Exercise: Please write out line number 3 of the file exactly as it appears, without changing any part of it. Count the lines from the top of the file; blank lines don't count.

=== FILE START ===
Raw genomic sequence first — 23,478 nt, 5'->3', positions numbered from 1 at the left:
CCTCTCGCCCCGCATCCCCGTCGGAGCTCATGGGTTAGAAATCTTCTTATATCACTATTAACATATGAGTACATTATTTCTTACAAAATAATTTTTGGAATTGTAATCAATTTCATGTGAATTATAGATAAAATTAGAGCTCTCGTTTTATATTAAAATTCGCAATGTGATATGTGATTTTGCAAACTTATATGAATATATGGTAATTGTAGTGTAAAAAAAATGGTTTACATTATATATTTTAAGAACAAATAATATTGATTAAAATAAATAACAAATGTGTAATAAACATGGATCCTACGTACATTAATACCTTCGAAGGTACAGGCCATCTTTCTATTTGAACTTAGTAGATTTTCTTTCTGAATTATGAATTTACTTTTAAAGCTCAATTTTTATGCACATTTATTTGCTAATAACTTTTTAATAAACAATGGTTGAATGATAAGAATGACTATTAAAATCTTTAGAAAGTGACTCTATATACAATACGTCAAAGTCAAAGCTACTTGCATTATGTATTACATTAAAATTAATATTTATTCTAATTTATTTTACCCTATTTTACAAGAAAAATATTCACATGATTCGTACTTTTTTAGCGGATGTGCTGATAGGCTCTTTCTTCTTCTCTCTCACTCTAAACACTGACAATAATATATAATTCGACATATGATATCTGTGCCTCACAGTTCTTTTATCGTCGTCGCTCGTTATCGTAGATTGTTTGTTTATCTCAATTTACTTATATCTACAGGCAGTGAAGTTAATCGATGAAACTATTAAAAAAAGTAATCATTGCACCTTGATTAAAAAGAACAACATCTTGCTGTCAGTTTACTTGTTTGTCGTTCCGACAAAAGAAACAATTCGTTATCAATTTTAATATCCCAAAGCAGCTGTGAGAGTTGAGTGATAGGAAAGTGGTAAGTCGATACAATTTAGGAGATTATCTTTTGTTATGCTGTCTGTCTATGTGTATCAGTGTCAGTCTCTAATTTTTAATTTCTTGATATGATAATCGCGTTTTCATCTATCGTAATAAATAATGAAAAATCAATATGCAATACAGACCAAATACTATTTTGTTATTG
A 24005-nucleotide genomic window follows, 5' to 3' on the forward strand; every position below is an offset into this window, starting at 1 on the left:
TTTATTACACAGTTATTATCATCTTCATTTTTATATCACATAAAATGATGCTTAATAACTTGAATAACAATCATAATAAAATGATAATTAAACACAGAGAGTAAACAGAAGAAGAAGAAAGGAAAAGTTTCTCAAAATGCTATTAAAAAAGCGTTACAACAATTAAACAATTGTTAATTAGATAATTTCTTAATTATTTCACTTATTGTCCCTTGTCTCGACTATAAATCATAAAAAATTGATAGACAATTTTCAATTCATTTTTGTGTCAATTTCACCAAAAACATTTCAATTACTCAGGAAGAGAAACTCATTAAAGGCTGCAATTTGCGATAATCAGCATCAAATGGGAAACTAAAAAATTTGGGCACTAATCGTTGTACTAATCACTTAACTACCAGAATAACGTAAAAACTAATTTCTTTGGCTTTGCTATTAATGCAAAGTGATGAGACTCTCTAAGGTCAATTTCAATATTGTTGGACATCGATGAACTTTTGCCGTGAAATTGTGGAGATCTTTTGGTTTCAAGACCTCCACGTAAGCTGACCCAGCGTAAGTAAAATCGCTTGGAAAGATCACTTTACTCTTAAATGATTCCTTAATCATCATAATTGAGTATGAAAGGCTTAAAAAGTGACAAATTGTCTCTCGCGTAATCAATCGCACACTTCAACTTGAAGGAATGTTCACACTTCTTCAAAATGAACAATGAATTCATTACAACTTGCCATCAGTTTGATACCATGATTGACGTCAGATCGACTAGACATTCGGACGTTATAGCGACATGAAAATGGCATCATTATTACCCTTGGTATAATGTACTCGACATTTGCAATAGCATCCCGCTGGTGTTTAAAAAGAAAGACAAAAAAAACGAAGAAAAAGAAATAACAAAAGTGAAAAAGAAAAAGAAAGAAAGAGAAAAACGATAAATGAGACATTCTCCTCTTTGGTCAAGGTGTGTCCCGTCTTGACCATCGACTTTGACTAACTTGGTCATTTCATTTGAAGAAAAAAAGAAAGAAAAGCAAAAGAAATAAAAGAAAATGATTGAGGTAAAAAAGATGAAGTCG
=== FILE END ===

A 24005-nucleotide genomic window follows, 5' to 3' on the forward strand; every position below is an offset into this window, starting at 1 on the left: